- The French Canadian government knows exactly what is going on at the end, but they can't warn English speaking countries.
- Even though English is the only language affected, it's only a matter of time before the disorder spreads to speakers of non-English languages. Many languages have borrowed English vocabulary, so it's plausible that the disease could jump to other languages using English loan words as intermediaries.
- The disorder could eventually infect non-human species. For example, dogs understand basic verbal commands. Higher order primates and large parrots such as African greys can understand dozens of human words. Earth isn't just looking at a human holocaust, but a multi-species holocaust.
- The translated French announcement says to avoid terms of endearment such as "honey" and "sweetie." What does Sydney reflexively say often when she finally gets through to her kids? Note also that there's some indication her child on the other end of the phone call isn't completely talking sense.
- As the infected son lay dying, he mimics a child's cry and "mommy" with eerie perfection. It's clear that the infected parrot the last sounds they hear, and also attack the source of that sound. So...either he murdered that baby, or was near whoever did. Furthermore, it's fair to say that every infant and toddler in Pontypool is dead, since they generally don't keep quiet unless physically restrained.
- It's a small town, so everybody probably knows everybody else in some capacity. The obits that Grant reads are probably hard enough for Syd and Laurel-Ann to hear, but then Grant gets to a few Drummonds. Laurel-Ann doesn't seem to react to the fact that (likely) some of her close relatives are among the confirmed dead. Although, this is just before she starts to succumb to the infection herself, so it's she's already losing her grasp on sanity.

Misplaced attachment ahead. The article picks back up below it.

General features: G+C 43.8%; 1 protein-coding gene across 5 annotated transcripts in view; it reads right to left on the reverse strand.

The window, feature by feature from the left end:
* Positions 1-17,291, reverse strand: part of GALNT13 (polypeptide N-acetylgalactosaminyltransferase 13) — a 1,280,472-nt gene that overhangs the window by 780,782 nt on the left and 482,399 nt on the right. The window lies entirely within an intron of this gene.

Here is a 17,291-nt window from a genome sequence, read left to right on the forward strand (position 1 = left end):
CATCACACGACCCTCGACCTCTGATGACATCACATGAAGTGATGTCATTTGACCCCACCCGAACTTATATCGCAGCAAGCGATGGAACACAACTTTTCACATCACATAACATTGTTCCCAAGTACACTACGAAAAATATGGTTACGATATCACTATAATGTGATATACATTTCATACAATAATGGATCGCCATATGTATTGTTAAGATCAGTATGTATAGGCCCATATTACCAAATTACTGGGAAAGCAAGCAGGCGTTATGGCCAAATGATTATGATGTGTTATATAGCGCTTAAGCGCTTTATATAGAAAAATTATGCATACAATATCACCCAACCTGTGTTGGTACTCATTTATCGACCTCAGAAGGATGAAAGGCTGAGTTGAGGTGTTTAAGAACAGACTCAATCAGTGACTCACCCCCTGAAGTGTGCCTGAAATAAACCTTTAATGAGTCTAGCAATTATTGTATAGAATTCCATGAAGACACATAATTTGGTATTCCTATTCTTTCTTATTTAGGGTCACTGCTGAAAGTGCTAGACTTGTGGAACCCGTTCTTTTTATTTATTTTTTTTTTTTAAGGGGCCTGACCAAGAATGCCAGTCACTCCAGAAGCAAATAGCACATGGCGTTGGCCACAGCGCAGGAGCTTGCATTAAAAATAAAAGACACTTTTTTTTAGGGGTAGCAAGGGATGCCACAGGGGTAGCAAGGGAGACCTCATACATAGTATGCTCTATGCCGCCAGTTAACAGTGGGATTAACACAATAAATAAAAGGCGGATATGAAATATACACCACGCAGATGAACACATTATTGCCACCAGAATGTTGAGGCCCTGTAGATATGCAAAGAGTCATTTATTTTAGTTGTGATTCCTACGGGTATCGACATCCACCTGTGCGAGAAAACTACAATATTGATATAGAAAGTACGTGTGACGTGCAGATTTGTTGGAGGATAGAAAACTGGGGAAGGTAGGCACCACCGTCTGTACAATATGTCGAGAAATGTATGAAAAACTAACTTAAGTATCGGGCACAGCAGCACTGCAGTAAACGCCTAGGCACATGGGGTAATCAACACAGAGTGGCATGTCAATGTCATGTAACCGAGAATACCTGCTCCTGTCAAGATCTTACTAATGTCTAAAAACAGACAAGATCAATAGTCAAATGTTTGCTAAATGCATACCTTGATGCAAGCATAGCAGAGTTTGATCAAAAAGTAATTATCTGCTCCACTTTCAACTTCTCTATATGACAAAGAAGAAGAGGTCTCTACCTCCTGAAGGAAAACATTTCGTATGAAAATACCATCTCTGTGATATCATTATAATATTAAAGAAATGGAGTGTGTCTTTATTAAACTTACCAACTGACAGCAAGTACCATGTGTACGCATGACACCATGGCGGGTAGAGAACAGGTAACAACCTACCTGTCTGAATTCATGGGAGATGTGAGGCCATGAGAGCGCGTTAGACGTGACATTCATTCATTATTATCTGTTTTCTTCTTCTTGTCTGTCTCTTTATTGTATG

- This troper always found it a bit odd that they'd speak French as a way to get around the issue with understanding words being a cause of infection. Although it works in theory, it always struck me as more of a temporary measure. The more obvious choice to me would be to speak Welsh. Not only is it very different to English it's also very uncommon; The Welsh-speaking Communities in Canada are, as far as I can gather, both small and relatively centralized to Ontario (In fact, Pontypool was founded by Welsh settlers and named after Pontypool, their hometown). Finally a lot of Welsh words fall into the Kill= Kiss Category when compared to English ones. For example the Welsh word "Ci" (Pronounced "Key") means "Dog"; "Moron" means "Carrot"; It just strikes me as very strange that people in a region where they use such an unusual language would instead choose to use a relatively widespread one to avoid a virus spread by words.
- Welsh would probably be a better language to speak to avoid infection, seeing as how it's not a romance language and is very far removed from English, but I think far fewer people know how to speak Welsh than how to speak French.
- You could also eventually quell a fire by spitting on it, but a hose is the better option. Welsh isn't helping anyone.
- Welsh would help people insofar as it's far less common. French is common worldwide and, as the previous troper mentioned, it's a romance language. The virus doesn't pass through language itself, but through understanding the language, and less people understand Welsh than French. Viruses evolve, it would evolve to a more commonly spoken language before it evolved into Welsh. Of course it's not practical compared to French, but it strikes this troper as a more permanent solution and yet nobody even mentions the possibility.